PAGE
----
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© 1987-2016
Scott Larson

Building façade in Cannes, France

Will the real Ireland please stand up?

Last time I made reference to the fact that a lot of Irish people aren’t particularly happy about the way the Irish have typically been portrayed in popular feature films. This is at least partly due to the fact that until relatively recently Ireland did not have an major indigenous film industry. Films about Ireland and the Irish were mainly made by people from outside Ireland, in most cases by Britons and Americans.

Interestingly, one (classic) film that is often cited by the Irish as being the most stereotypical is one that is extremely beloved by Irish-Americans: 1952’s The Quiet Man. Indeed, this film was a labor of love by a whole bunch of Irish-Americans. It was directed by American-born John Ford, whose birth name was Sean Aloysius O’Fearna. Its Hollywood stars were John Wayne (born in America as Marion Michael Morrison) and Maureen O’Hara (born in Ireland as Maureen FitzSimmons). These children of the Irish Diaspora made a sentimental journey to the west of Ireland to film the movie, mainly in and around the village of Cong, County Mayo, which to this day draws in American tourists by celebrating is role in cinematic history. It is strangely appropriate that this movie should divide the feelings of people who never left Ireland and those that emigrated. The story it tells is of an emigrant (Wayne) who returns to Ireland and the conflicts that ensue. (A personal note: Wayne’s character in the film is called Sean Thornton. The Missus was born and grew up just a few miles from Cong. And the first Irish wedding celebration I attended was for her cousin, whose name is—guess what—Sean Thornton!)

The Quiet Man points up nicely the tensions between the Irish and “the Yanks” as they are wont to call their American cousins. Irish-Americans tend to feel very sentimental about Ireland, and they feel a strong connection to the place, even if they have never actually been there of if they have been there only for a few brief visits. The “real” Irish have a tendency to mock the Yanks’ sentimentalism. But they are no less hospitable or friendly because of this and, as the shops in Cong demonstrate, many are not above cashing in on the phenomenon. But there is always the lightly suppressed resentment at being seen as quaint by the visitors. In his public interview at the recent Galway Film Fleadh, actor Colm Meaney, himself an emigrant, first to Britain and then to America, echoed this complaint. He allowed, however, that at least the Americans “celebrate your Irishness” while the Brits “sneer at it.”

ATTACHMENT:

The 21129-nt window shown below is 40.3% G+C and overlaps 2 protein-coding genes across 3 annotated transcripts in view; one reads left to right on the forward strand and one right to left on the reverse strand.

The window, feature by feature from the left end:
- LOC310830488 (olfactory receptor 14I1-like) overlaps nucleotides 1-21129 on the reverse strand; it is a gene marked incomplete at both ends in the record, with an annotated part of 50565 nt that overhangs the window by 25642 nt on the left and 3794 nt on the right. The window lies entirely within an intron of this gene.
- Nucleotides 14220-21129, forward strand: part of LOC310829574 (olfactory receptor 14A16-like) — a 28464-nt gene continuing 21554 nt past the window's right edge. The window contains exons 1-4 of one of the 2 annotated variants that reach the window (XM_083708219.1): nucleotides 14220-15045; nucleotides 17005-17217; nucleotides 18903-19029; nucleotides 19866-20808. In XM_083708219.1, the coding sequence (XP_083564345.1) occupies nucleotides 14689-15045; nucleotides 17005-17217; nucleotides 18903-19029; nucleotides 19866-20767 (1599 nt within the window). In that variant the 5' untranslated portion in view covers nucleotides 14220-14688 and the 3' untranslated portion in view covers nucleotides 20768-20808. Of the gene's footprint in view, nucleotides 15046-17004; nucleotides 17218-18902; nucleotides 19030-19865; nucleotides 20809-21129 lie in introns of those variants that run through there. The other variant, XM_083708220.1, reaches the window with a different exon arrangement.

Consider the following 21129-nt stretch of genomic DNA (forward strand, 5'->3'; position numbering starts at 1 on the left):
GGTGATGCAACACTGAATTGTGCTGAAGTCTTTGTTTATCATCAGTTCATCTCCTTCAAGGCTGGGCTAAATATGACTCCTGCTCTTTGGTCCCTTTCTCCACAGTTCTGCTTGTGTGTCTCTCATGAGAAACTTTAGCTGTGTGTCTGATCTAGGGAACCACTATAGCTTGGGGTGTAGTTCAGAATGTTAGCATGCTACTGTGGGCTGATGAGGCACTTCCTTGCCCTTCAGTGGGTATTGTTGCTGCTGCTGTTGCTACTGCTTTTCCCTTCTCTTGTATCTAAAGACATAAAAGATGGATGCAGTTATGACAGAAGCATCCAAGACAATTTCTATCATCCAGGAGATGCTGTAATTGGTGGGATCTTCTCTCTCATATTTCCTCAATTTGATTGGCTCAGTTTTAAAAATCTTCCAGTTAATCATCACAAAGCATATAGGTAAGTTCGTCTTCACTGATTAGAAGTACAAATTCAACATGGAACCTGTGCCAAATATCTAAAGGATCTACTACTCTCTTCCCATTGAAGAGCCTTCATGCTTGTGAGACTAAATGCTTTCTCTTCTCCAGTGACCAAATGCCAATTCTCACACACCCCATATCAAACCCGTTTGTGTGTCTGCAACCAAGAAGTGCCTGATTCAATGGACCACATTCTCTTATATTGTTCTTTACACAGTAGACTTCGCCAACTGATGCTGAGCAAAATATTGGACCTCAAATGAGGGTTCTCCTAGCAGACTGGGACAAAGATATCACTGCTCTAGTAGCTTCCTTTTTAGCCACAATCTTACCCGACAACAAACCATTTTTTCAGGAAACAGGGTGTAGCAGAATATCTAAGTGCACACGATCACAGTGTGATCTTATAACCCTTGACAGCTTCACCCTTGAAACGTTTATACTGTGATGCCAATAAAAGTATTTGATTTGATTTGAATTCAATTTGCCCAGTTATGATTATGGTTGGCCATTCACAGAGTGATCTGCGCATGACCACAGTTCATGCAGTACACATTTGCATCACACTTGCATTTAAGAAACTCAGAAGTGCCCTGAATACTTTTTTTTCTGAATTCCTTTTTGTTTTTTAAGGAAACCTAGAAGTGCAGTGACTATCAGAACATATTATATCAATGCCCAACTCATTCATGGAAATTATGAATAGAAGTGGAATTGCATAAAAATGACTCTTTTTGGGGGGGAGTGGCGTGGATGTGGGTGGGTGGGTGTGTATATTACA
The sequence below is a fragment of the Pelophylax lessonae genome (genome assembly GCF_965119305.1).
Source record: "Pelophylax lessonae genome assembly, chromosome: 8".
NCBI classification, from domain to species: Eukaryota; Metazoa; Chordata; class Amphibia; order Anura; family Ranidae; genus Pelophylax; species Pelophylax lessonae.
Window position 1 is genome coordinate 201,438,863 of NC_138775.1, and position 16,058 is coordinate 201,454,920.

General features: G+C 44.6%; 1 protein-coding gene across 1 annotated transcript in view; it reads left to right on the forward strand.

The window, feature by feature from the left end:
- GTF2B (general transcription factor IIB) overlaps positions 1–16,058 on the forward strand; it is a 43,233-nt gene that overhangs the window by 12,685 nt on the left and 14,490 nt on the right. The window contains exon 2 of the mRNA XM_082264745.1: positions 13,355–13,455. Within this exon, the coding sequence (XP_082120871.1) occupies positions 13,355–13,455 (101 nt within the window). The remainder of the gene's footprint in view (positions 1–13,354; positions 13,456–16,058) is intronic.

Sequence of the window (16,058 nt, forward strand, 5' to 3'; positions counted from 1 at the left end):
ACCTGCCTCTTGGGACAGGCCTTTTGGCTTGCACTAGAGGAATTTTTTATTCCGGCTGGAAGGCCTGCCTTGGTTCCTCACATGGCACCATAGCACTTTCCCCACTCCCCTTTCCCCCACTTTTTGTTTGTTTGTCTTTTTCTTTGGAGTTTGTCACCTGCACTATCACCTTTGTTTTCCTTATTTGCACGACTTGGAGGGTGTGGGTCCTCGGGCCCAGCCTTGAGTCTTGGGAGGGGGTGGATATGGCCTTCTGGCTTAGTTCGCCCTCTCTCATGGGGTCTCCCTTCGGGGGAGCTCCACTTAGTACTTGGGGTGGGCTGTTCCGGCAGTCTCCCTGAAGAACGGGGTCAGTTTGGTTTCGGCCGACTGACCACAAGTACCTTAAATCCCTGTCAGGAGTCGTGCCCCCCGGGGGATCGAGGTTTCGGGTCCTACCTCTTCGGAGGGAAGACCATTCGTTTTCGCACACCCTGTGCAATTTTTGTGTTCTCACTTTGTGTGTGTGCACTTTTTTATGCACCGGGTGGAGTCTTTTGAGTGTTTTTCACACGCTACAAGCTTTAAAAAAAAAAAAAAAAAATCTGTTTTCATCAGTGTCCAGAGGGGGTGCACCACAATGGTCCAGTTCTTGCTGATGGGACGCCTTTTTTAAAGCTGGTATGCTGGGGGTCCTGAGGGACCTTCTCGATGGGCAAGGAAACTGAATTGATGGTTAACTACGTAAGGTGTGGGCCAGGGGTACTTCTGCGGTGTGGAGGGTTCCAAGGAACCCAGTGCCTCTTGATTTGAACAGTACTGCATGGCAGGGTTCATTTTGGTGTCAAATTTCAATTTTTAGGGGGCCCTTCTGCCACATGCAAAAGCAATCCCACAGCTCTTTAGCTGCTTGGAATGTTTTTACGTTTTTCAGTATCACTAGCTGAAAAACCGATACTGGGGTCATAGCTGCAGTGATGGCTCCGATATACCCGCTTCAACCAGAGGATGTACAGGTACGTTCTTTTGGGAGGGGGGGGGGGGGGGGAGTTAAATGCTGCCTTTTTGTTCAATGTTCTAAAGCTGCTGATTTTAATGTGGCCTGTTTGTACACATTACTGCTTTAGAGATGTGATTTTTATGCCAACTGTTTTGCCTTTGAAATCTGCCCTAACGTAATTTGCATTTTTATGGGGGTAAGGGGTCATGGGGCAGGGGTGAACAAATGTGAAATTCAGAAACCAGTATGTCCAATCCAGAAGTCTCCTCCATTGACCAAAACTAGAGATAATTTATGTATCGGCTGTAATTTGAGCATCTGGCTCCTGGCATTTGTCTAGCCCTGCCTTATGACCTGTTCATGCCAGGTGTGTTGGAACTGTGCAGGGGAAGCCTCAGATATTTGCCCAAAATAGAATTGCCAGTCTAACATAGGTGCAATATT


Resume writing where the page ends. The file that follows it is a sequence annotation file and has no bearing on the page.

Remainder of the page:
Okay, so now that the Irish are making more films about themselves, what are their portrayals like?

If the new feature films screened at the Galway Film Fleadh are any indication, one thing hasn’t changed. Many of the lead roles in movies about Ireland are still played by people who are not Irish. Why? Ireland certainly doesn’t have a lack of acting talent. The reason is that Ireland is a relatively small box office market, and financiers like to see movies have one or more familiar names at the top of the cast so that it will have appeal in large markets like North America and the United Kingdom, as well as around the world. And, while there are internationally known Irish actors like Liam Neeson and Gabriel Byrne, a lot of financiers and producers for one reason or another like to see well-known Hollywood names, which usually means American (or sometimes British) actors.

So the Dublin-set On the Nose stars Dan Aykroyd, Robbie Coltrane and Brenda Blethyn. Strangely, the similarly named On the Edge, which is also set in the Dublin area, stars a Cork actor as well as one from Belfast and two from the United States. Director John Carney said he was under pressure to cast Americans but knew from the beginning that he wanted Cillian Murphy in the lead and, after going through the motions of auditioning some Yanks, he succeeded in casting his true choice. Ironically, the Belfast actor (Stephen Rea, star of The Crying Game) is probably better known to most audiences than the two young American actors, Tricia Vessey and Jonathon Jackson. And then, sometimes the best person for an Irish role just doesn’t happen to be Irish. At least that’s the explanation Dudi Appleton gave for casting Englishman Kris Marshall in the title role of The Most Fertile Man in Ireland. (Don’t want to touch that one politically.)

Another new feature, The Crooked Mile points up another irony. Movie companies have often filmed in Ireland, even if their film wasn’t set in Ireland, because of incentives provided by the Irish government. In the past few years, we have actually seen Irish movies, set in Ireland, filmed elsewhere to save money, e.g. Waking Ned Devine, filmed on the Isle of Man. The Crooked Mile follows this trend. It was filmed on Jersey.

Interestingly, the other new Irish features seen at the fleadh, which do boast Irish talent in the main roles and which were filmed on Irish soil (H3 and Silent Grace) both happened to be on the exact same subject: the IRA hunger strike of 1980-81. So, is this what it comes down to then? When the Irish are left completely to their own cinematic devices, this is the story they keep wanting to tell over and over and over? No offense to the memory of Bobby Sands and his comrades, but given the prospect of reliving Northern Ireland’s Troubles ad infinitum, seeing the The Quiet Man a few more times doesn’t seem so bad.

-S.L., 26 July 2001

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